Matt McFarland, CNN:
I’d spent my morning so far in the backseat of the Model 3 using “full self-driving,” the system that Tesla says will change the world by enabling safe and reliable autonomous vehicles. I’d watched the software nearly crash into a construction site, try to turn into a stopped truck and attempt to drive down the wrong side of the road. Angry drivers blared their horns as the system hesitated, sometimes right in the middle of an intersection.
The Model 3’s “full self-driving” needed plenty of human interventions to protect us and everyone else on the road. Sometimes that meant tapping the brake to turn off the software, so that it wouldn’t try to drive around a car in front of us. Other times we quickly jerked the wheel to avoid a crash. (Tesla tells drivers to pay constant attention to the road, and be prepared to act immediately.)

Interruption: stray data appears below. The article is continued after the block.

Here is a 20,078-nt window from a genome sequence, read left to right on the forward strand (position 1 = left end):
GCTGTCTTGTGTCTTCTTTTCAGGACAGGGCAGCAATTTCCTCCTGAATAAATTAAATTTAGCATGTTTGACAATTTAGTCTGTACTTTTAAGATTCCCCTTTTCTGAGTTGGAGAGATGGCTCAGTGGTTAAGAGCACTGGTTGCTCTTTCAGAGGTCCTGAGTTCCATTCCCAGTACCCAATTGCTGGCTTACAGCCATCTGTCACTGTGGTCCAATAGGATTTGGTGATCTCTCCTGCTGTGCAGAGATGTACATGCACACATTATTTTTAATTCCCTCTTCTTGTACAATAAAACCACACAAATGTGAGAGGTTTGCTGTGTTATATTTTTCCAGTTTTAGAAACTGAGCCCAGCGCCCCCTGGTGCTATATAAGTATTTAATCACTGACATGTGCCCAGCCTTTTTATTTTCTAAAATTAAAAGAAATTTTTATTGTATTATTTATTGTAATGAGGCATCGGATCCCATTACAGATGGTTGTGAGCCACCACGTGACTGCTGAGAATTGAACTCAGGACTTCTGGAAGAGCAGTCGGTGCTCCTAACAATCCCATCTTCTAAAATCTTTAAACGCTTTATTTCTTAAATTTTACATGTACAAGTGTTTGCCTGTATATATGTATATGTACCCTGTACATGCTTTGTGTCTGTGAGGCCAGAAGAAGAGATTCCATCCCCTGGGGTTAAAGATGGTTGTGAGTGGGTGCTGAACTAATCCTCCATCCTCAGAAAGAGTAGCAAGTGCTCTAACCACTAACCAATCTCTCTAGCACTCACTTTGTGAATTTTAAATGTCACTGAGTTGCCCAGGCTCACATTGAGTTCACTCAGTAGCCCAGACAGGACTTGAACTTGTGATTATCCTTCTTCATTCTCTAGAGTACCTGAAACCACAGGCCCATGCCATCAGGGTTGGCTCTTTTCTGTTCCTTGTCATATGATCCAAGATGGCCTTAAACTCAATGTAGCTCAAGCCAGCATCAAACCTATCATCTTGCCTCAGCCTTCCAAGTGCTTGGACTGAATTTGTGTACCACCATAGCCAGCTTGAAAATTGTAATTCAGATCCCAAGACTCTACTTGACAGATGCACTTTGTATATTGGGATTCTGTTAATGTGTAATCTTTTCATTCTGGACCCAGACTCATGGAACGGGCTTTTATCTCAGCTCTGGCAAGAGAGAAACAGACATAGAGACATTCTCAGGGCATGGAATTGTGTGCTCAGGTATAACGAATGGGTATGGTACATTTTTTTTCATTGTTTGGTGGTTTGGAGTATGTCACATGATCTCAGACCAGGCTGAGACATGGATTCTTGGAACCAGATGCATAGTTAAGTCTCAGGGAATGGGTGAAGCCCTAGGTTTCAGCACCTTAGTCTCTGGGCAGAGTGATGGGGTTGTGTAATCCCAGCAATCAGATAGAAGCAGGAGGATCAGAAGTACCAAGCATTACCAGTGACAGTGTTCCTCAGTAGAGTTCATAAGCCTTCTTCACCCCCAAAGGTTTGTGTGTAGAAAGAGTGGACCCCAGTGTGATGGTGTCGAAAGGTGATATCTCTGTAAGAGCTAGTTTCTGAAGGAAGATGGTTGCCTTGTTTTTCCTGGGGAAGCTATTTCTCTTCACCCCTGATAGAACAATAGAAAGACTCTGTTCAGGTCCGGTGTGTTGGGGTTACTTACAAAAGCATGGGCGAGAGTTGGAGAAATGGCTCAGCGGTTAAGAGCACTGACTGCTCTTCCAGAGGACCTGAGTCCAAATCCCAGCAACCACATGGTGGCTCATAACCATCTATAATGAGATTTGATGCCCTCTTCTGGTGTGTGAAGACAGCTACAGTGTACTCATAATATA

Watch the video where CNN editor Michael Ballaban drives — well, is present — this thing. It looks terrifying. I am not sure about you, but I would prefer to be in control at all times, rather than relying on partial automation while I maintain a driving level of focus so I may rescue the car when it screws up.
There are caveats, certainly. This is beta software, and it is certainly impressive that it can do some basic driving on its own. But this is not a self-driving car — not even close.